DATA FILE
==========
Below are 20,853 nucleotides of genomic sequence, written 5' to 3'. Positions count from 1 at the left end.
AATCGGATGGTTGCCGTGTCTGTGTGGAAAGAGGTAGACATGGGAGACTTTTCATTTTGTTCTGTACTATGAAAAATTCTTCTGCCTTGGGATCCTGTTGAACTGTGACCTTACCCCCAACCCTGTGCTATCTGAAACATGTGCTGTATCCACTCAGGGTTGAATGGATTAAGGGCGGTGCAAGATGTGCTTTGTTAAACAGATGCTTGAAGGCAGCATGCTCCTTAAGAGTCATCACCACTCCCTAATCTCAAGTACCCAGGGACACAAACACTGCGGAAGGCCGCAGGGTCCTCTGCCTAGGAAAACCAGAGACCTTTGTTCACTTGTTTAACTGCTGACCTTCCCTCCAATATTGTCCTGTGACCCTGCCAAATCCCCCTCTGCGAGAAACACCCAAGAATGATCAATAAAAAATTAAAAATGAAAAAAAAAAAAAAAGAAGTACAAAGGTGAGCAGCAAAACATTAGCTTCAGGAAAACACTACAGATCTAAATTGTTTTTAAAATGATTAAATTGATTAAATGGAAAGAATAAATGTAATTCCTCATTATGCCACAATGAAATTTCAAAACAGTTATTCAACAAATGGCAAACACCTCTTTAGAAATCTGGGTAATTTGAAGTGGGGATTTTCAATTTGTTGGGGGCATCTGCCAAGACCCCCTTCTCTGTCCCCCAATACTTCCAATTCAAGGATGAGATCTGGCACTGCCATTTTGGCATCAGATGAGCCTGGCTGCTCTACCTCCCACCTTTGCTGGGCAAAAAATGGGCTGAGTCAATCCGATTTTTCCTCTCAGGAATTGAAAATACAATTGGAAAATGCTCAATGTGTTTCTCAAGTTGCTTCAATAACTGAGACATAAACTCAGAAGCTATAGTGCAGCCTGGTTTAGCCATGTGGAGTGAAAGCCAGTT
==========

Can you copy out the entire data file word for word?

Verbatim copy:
Below are 20,853 nucleotides of genomic sequence, written 5' to 3'. Positions count from 1 at the left end.
AATCGGATGGTTGCCGTGTCTGTGTGGAAAGAGGTAGACATGGGAGACTTTTCATTTTGTTCTGTACTATGAAAAATTCTTCTGCCTTGGGATCCTGTTGAACTGTGACCTTACCCCCAACCCTGTGCTATCTGAAACATGTGCTGTATCCACTCAGGGTTGAATGGATTAAGGGCGGTGCAAGATGTGCTTTGTTAAACAGATGCTTGAAGGCAGCATGCTCCTTAAGAGTCATCACCACTCCCTAATCTCAAGTACCCAGGGACACAAACACTGCGGAAGGCCGCAGGGTCCTCTGCCTAGGAAAACCAGAGACCTTTGTTCACTTGTTTAACTGCTGACCTTCCCTCCAATATTGTCCTGTGACCCTGCCAAATCCCCCTCTGCGAGAAACACCCAAGAATGATCAATAAAAAATTAAAAATGAAAAAAAAAAAAAAAGAAGTACAAAGGTGAGCAGCAAAACATTAGCTTCAGGAAAACACTACAGATCTAAATTGTTTTTAAAATGATTAAATTGATTAAATGGAAAGAATAAATGTAATTCCTCATTATGCCACAATGAAATTTCAAAACAGTTATTCAACAAATGGCAAACACCTCTTTAGAAATCTGGGTAATTTGAAGTGGGGATTTTCAATTTGTTGGGGGCATCTGCCAAGACCCCCTTCTCTGTCCCCCAATACTTCCAATTCAAGGATGAGATCTGGCACTGCCATTTTGGCATCAGATGAGCCTGGCTGCTCTACCTCCCACCTTTGCTGGGCAAAAAATGGGCTGAGTCAATCCGATTTTTCCTCTCAGGAATTGAAAATACAATTGGAAAATGCTCAATGTGTTTCTCAAGTTGCTTCAATAACTGAGACATAAACTCAGAAGCTATAGTGCAGCCTGGTTTAGCCATGTGGAGTGAAAGCCAGTT